"The state has the funds and plans for roads without tolls."
San Antonio Express-News
I hope the stoppage of work on the planned toll roads on U.S. 281 isn't giving us a false sense of security in the "stop the tolling of San Antonio roads" effort.
Let's examine the problem: We have congestion and not enough road funds.
First, we need to ask: Why don't we have enough road funds? The state has the money, more than $5 billion per year, but the San Antonio area is getting only about $100 million per year.
This disparity is caused by the state funding formula, which needs adjusting, but the attitude of those on the Texas Transportation Commission is that if San Antonio gets more, then some one else gets less — not "let's fix the formula."
This is where local elected state officials (senators and representatives) must take action, and you need to tell them such.
Second, we need to look at the alternatives for fixing the congestion. The appointed officials on the Alamo Regional Mobility Authority seem to have only one idea — toll roads! However, this is not the only alternative, and all the alternatives need a comprehensive review and presentation to the public.
The governor claims the RMA has such a charge, but the chairman, Bill Thornton, doesn't seem to think so (he is spending more than $6 million on toll road studies). The leader of the Bexar County commissioners, County Judge Nelson Wolff, could direct the Alamo RMA to study all alternatives, but he has chosen not to do such.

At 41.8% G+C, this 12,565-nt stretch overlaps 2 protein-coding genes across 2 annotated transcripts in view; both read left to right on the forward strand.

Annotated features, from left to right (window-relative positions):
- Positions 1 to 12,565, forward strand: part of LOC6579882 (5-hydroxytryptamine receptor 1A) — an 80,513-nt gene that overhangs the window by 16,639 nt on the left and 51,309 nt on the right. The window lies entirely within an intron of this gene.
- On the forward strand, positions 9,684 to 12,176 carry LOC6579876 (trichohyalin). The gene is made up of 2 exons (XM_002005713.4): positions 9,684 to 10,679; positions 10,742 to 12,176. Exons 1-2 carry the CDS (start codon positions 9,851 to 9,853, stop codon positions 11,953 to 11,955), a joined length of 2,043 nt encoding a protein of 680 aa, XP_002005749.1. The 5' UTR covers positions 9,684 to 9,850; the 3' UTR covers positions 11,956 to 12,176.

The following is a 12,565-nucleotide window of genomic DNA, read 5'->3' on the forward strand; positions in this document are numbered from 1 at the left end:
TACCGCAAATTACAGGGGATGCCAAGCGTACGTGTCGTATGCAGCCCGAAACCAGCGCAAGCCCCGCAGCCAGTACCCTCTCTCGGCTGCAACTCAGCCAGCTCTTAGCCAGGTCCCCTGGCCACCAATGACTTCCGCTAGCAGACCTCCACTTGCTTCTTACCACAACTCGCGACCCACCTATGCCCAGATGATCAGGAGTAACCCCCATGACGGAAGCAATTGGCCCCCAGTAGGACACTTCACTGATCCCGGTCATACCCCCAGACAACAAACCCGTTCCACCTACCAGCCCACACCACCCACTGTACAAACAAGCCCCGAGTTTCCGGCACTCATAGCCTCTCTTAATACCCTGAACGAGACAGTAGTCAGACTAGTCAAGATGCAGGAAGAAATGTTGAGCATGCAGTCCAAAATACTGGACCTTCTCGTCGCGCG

Another part of the equation is the San Antonio Metropolitan Planning Organization, which is made up of 19 voting members (including four city councilmen, three Bexar County commissioners, one state senator and two Texas Department of Transportation employees). They could have forced an audit of the U.S. 281 project back in 2005 but voted it down with only two of the Bexar County commissioners voting for it (Commissioners Lyle Larson and Tommy Adkisson).
On the U.S. 281 issue, the Texas Department of Transportation had a funded, approved plan to put in the overpasses that would have solved the problem but decided to go with the toll road approach. However, to get around the state law that forbids putting tolls on existing lanes, it had to design an extra wide road with 16 lanes at a cost of more than twice the original approved design. No matter what you might have read, they were going to put tolls on U.S. 281 as soon as the first part of the toll road (from Loop 1604 to Stone Oak) was finished.
The bottom line is that the state has the funds and plans for roads without tolls. We don't need toll roads in San Antonio to relieve the congestion. If you think you live in a part of San Antonio that is exempt from tolling plans, you better read the newspapers. For starters, the whole North Side is in the sights of the tollers.
The RMA, MPO and Texas Department of Transportation want you to believe that building toll roads is the only fix for the problems, which is not true. To make it even worse, the Texas Department of Transportation is planning to turn over the road building and tolling to foreign consortiums. (So why do we need the Alamo RMA?). Unfortunately, some have been led to believe this would not use any tax funds. But just remember you don't get something for nothing and if it sounds to good to be true, it is.
Robert McKechnie, a consulting engineer for MTC Technologies, has more than 46 years of government and industrial experience.
© 2006 San Antonio Express-News: